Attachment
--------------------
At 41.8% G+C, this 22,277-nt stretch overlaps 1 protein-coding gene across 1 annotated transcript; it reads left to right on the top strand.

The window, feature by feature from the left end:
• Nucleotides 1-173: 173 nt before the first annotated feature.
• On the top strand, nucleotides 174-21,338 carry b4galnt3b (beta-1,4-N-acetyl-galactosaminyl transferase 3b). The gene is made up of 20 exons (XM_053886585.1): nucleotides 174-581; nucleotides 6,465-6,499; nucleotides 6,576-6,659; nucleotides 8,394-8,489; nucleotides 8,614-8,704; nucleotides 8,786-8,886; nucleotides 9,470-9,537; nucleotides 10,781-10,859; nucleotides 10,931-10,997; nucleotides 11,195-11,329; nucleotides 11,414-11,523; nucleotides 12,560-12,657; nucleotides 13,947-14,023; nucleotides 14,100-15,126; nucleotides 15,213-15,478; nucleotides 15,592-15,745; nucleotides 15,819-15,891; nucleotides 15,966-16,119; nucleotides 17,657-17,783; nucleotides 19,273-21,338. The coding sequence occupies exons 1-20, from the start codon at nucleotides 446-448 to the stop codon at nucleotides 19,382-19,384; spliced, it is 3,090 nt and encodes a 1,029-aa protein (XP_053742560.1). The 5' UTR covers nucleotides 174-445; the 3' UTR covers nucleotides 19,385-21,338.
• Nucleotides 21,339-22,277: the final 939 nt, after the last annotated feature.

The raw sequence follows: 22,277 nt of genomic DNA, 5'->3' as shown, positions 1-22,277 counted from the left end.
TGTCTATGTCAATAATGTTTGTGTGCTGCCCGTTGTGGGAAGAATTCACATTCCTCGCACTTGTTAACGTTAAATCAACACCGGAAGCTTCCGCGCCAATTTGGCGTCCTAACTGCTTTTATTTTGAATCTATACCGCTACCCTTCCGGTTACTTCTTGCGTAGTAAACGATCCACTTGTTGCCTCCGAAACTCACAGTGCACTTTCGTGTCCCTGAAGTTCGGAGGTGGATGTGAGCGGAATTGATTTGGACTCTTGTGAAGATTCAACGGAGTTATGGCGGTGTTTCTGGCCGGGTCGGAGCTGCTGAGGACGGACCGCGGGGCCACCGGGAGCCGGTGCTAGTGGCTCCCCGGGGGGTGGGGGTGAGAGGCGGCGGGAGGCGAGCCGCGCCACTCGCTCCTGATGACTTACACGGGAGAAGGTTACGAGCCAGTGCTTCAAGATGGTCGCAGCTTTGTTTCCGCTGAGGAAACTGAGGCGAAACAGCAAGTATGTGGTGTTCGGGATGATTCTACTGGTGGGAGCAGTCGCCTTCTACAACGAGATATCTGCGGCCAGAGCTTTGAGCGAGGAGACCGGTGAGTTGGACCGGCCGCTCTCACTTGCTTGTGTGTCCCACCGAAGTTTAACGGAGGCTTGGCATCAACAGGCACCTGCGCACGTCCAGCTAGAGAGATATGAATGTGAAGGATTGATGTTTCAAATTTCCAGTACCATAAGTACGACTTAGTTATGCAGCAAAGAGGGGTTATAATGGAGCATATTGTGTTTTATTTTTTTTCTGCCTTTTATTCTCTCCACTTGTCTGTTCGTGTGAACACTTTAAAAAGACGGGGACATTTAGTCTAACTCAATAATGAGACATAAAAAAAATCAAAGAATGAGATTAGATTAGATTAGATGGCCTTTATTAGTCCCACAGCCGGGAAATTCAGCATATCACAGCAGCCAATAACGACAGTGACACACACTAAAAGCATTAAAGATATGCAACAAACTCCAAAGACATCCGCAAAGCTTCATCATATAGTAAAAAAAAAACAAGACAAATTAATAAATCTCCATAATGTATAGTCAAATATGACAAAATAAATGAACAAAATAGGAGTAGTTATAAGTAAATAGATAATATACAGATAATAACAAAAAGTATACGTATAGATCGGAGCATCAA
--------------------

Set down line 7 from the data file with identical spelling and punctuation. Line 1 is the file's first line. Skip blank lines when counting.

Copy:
TGTCTATGTCAATAATGTTTGTGTGCTGCCCGTTGTGGGAAGAATTCACATTCCTCGCACTTGTTAACGTTAAATCAACACCGGAAGCTTCCGCGCCAATTTGGCGTCCTAACTGCTTTTATTTTGAATCTATACCGCTACCCTTCCGGTTACTTCTTGCGTAGTAAACGATCCACTTGTTGCCTCCGAAACTCACAGTGCACTTTCGTGTCCCTGAAGTTCGGAGGTGGATGTGAGCGGAATTGATTTGGACTCTTGTGAAGATTCAACGGAGTTATGGCGGTGTTTCTGGCCGGGTCGGAGCTGCTGAGGACGGACCGCGGGGCCACCGGGAGCCGGTGCTAGTGGCTCCCCGGGGGGTGGGGGTGAGAGGCGGCGGGAGGCGAGCCGCGCCACTCGCTCCTGATGACTTACACGGGAGAAGGTTACGAGCCAGTGCTTCAAGATGGTCGCAGCTTTGTTTCCGCTGAGGAAACTGAGGCGAAACAGCAAGTATGTGGTGTTCGGGATGATTCTACTGGTGGGAGCAGTCGCCTTCTACAACGAGATATCTGCGGCCAGAGCTTTGAGCGAGGAGACCGGTGAGTTGGACCGGCCGCTCTCACTTGCTTGTGTGTCCCACCGAAGTTTAACGGAGGCTTGGCATCAACAGGCACCTGCGCACGTCCAGCTAGAGAGATATGAATGTGAAGGATTGATGTTTCAAATTTCCAGTACCATAAGTACGACTTAGTTATGCAGCAAAGAGGGGTTATAATGGAGCATATTGTGTTTTATTTTTTTTCTGCCTTTTATTCTCTCCACTTGTCTGTTCGTGTGAACACTTTAAAAAGACGGGGACATTTAGTCTAACTCAATAATGAGACATAAAAAAAATCAAAGAATGAGATTAGATTAGATTAGATGGCCTTTATTAGTCCCACAGCCGGGAAATTCAGCATATCACAGCAGCCAATAACGACAGTGACACACACTAAAAGCATTAAAGATATGCAACAAACTCCAAAGACATCCGCAAAGCTTCATCATATAGTAAAAAAAAAACAAGACAAATTAATAAATCTCCATAATGTATAGTCAAATATGACAAAATAAATGAACAAAATAGGAGTAGTTATAAGTAAATAGATAATATACAGATAATAACAAAAAGTATACGTATAGATCGGAGCATCAA